Big data has little value without big analytics


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At a recent conference on customer analytics & intelligence, I noticed a gathering interest by many attendees in getting ahead of the curve on big data initiatives.

This event had an academic/commercial feel with a small but well-qualified audience. Presenters were a mix of commercial end users and big data technology vendors.

The more forward-thinking retailers had some compelling stories on their experience leveraging big data to date. These organizations are ahead of the curve and actively engaged with leveraging big data. Their goal is leveraging the large amounts of data they gather daily across multiple channels and turning it into market/business intelligence for competitive advantage. The companies that are leading the charge are already well on their way and reaping rewards in commercial deployments. Real life examples include tracking customer journey via text, voice, email, phone and video channels – even over days, using software and cameras to determine wait times at local banking branches, determine brand awareness and favoritism or dissatisfaction via sentiment analysis on twitter feeds and blogs, predicting when/where customers are most likely to purchase based on demographics, past behavior, seasonal factors etc.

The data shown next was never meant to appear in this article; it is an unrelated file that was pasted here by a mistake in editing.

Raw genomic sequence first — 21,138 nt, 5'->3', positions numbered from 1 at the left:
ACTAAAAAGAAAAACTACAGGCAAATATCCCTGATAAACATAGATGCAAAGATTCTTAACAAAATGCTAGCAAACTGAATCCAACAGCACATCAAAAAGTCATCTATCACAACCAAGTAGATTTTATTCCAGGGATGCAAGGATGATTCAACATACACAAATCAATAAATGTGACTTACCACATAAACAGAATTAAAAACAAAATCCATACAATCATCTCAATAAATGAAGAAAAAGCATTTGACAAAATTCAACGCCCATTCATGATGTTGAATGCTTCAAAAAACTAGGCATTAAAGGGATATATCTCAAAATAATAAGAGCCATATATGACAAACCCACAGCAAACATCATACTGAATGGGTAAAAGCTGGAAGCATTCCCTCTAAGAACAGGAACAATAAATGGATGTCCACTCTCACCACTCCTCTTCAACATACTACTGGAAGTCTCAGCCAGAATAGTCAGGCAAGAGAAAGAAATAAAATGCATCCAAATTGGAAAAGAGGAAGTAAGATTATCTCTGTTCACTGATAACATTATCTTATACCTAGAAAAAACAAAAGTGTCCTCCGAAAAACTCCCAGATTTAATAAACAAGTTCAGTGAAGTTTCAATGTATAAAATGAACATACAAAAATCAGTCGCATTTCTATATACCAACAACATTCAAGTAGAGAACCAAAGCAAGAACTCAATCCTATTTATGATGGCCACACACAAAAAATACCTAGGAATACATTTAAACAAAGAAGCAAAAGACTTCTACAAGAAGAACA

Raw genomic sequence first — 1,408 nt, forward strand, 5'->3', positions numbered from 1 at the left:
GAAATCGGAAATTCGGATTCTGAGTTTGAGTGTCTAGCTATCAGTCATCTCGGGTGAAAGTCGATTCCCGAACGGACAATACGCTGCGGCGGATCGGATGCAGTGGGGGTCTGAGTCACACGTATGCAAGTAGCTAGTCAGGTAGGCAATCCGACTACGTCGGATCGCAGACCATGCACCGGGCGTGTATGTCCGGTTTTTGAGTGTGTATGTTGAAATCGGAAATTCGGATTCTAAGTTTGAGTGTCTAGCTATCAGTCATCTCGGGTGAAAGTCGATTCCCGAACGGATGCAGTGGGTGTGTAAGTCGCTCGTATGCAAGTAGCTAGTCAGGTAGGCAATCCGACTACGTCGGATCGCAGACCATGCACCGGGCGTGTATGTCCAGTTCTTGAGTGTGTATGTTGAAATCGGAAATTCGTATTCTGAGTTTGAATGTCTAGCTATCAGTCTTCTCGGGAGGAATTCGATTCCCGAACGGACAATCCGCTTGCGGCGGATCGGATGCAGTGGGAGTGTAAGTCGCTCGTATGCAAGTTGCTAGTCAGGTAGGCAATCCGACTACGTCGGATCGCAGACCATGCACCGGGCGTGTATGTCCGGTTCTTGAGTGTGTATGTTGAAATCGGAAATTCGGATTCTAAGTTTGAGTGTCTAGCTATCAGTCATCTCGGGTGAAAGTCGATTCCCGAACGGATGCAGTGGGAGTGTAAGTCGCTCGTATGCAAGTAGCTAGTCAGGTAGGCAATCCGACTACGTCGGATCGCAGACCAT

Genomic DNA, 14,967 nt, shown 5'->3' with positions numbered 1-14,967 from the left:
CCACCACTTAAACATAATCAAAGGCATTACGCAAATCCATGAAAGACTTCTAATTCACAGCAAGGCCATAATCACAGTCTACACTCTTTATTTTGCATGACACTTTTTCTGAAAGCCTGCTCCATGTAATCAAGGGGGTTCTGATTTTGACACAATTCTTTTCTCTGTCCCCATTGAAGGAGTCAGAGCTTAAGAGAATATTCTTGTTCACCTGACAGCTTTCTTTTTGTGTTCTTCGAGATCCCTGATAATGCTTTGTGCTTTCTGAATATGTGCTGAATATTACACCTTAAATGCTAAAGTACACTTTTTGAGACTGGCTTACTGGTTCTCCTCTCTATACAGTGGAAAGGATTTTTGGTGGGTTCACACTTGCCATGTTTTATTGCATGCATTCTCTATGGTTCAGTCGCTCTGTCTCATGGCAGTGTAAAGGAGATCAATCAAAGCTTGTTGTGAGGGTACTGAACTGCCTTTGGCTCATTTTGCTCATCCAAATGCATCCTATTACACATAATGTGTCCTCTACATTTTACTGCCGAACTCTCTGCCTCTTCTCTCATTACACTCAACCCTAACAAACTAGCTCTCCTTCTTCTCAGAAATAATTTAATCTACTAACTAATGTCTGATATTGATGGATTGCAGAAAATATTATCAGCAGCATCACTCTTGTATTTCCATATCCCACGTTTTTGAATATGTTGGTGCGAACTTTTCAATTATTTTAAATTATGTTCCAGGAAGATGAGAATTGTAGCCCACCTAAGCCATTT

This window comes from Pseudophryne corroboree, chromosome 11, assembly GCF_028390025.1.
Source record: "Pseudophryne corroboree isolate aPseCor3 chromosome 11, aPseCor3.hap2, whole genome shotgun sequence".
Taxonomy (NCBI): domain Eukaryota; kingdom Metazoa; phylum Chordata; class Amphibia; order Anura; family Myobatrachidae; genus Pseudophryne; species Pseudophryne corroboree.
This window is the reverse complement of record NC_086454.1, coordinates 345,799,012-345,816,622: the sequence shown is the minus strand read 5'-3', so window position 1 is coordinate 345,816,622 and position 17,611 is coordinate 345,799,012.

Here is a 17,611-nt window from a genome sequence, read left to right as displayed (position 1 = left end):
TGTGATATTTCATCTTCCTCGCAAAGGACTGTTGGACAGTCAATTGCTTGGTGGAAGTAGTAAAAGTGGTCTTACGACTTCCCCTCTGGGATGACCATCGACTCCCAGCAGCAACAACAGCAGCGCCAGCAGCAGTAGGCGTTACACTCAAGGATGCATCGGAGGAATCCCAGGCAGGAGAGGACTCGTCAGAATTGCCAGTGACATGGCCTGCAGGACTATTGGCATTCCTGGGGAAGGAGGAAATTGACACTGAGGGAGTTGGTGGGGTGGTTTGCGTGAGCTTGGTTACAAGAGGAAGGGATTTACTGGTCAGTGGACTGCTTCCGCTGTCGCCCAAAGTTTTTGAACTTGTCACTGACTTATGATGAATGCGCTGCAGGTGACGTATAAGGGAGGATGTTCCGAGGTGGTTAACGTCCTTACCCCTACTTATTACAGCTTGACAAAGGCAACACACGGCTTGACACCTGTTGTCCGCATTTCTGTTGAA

Most retailers and financial services organizations are however, in the early stages of learning what big data can do for them. They know there is value in their data but just have no idea on how to leverage it. They are gathering large amounts of data on a daily basis across multiple disparate channels on services that were for the most part acquired years ago by separate departments and for a specific purpose. Representatives of these companies freely admit they are actively looking to other companies as good role models for their future plans.

Product and service providers in the field are focused on addressing the needs of this emerging market. Services here include sentiment analysis, data analysis and representation, pattern recognition, finding the needle in a haystack and tracking and predicting consumer behavior.

The market for behavioral analytics, customer intelligence and tools to analyze big data sources like social network feeds, the phone channel, real-time and recorded video, real-time and recorded speech analytics, SMS, MMS etc. is still in its formative stages. Retailers and vendors that get in early and/or provide a unique offering in this field will have a distinct competitive advantage.

Having all sources of customer interaction available for analysis and using newly developed tools in innovative ways is the right place to start.

I will be writing more on this subject in future posts.

Daniel O'Sullivan
CEO, innovator and technologist in software engineering and product development. Created and implemented Adaptive Technology and Fastrack Software products that have optimized over 1.5 Billion self-service phone calls worldwide and saved clients over $100M to date. Electrical Engineering undergrad with a Masters in Computer Science. Lucent/Bell Labs alumni. Winner of worldwide eco-design project and received several patents. Currently CEO of Software Technology Partners.Focus: Business Development, Technology Partnering, Mobile, Web and Cloud Technologies and Human-Computer Interaction.


  1. Interesting post. I’m looking forward to hearing where you think things are headed. I’ve seen some really compelling research on combining customer support data with usage data in churn prediction.

  2. Thanks Robert. Yes, I believe there’s gold to be mined. Unlike gold though, it’s knowing how to look, not just where.


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